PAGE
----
Should that happen, an alliance comprised of the Kurdistan Coalition List, Iyad Allawi's Iraqi National List, and the Sunni-led Iraqi Accordance Front and five smaller political parties would be left holding a plurality -- and possibly a majority -- in parliament, controlling between 122 and 143 of the 275 seats.

SCIRI, led by Abd al-Aziz al-Hakim, would fight a breakup of the UIA, as it would weaken the party's ability to influence the political scene. In light of the statements against al-Ja'fari, the damage may already be done. (By Kathleen Ridolfo. Originally published on April 4.)

TWO IRAQI LEGISLATORS COMMENT ON AL-JA'FARI NOMINATION. On April 2, RFE/RL's Radio Free Iraq (RFI) spoke with Qasim Dawud, a parliamentary deputy and a member of the independent bloc within the United Iraqi Alliance, about the negotiations to form a new Iraqi government.

RFI: Where do the negotiations on forming a government stand as of now?

Qasim Dawud: For a full 52 days we have not been able to create and form a cabinet that would be ready to assume its basic responsibilities. Therefore, yesterday I addressed an appeal -- something I perceive as an appeal of the Iraqi conscience, an appeal of the children of Iraq -- to the office of the [Prime Minister Ibrahim al-Ja'fari] that he take into consideration the good of the Iraqi people and of the country and withdraw his nomination in order to open up a place to other candidates because the political process has reached a dead end.

Our Kurdish friends and our friends in the Iraqi Accordance Front have insisted in new messages they sent three days ago on a refusal to deal with the nominee of the United Iraqi Alliance [al-Ja'fari]. But I must clearly say that I represent a very broad stream within the alliance that supports a policy [of choosing a nominee other than al-Ja'fari]. A number of friends have expressed their attitudes, and I await a clear official stance in the next few days. That should lead to a revised choice, a new nominee, who would form the Iraqi cabinet.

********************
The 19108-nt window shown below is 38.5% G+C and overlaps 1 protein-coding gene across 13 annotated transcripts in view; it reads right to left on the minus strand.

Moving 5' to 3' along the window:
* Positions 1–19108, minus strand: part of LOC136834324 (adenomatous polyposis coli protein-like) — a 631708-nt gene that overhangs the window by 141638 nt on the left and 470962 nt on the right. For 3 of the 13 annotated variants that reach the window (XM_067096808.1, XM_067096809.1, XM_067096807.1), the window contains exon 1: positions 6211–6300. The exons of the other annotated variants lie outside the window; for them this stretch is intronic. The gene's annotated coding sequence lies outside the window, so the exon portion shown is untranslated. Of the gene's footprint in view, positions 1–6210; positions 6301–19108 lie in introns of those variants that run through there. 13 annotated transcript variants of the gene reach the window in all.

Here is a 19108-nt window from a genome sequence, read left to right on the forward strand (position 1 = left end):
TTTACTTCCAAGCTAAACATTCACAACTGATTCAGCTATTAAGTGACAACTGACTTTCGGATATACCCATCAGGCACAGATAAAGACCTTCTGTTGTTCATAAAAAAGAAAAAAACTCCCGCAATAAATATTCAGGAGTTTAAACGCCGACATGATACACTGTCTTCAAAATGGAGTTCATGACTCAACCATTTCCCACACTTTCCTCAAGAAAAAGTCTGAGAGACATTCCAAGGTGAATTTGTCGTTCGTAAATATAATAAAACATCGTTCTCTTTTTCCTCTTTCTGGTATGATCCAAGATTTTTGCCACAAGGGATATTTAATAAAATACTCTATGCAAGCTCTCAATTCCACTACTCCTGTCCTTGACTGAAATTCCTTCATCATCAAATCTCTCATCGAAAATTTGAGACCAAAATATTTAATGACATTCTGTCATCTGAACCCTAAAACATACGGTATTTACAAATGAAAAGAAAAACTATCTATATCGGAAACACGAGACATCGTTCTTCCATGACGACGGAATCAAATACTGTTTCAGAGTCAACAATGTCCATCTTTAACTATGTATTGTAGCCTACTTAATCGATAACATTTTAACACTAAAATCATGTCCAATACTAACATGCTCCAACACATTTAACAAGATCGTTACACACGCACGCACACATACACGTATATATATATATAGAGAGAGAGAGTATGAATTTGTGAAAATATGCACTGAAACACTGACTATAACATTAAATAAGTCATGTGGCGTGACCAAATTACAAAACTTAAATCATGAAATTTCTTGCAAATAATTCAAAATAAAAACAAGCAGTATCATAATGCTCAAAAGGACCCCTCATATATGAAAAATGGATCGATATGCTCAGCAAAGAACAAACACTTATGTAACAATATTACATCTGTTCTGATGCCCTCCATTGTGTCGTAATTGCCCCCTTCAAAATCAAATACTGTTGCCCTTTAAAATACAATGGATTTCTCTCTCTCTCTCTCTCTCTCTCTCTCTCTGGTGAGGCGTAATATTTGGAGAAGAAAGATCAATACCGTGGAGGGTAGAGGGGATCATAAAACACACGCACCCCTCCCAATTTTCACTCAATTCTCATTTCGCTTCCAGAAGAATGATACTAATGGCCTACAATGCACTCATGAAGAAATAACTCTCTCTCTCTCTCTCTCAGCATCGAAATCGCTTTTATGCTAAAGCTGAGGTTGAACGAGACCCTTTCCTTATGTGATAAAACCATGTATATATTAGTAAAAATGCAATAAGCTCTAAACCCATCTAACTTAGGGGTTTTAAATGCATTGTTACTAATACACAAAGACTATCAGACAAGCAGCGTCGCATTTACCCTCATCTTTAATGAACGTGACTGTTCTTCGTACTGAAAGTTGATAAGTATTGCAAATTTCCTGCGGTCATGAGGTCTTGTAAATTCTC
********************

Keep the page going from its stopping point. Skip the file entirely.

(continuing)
RFI: [United Iraqi Alliance spokesman] Jawad al-Maliki claimed in statements yesterday that the whole alliance supports the al-Ja'fari nomination, adding that there is no place in the alliance for anyone who would try to hijack the alliance for personal reasons. How would you analyze these declarations from the official spokesman of the alliance?

Dawud: Indeed, we do support the unity and coherence of the alliance. We must focus on an important thing -- namely, that crises disintegrate instead of uniting. We want to solve this crisis. A solution to the crisis would unite the alliance. But claiming that all stand behind this nomination does not correspond with the truth.

Four blocs, from among the seven blocs that constitute the alliance, will reconsider the issue of the nomination of al-Ja'fari. Attitudes in this regard will become clearer, possibly tomorrow or the day after tomorrow.

But declaring that all members of the alliance are united and that only some have attempted to disturb the unity of the alliance is something outdated, with all these accusations, allegations, and so forth.

Iraqi Accordance Front leadership member and member of parliament Khalaf al-Ulayyan confirmed his bloc's refusal to accept Prime Minister al-Ja'fari's nomination in an interview with RFI on April 2.

Khalaf al-Ulayyan: We do not have any objection to the person of al-Ja'fari. Good and warm relations bind us to him, and he is a dear friend to us. But the period during which he led the cabinet was not successful. The period was not distinguished by anything but a quantity of bloodshed and a number of problematic acts that almost led the country into an abyss. Nevertheless, Supreme and Almighty God showed mercy upon us, and we have passed this period. So I do not think he is the man who deserves the leadership for the coming period.

(Translated by Petr Kubalek and Faris Omar. Originally published on April 3.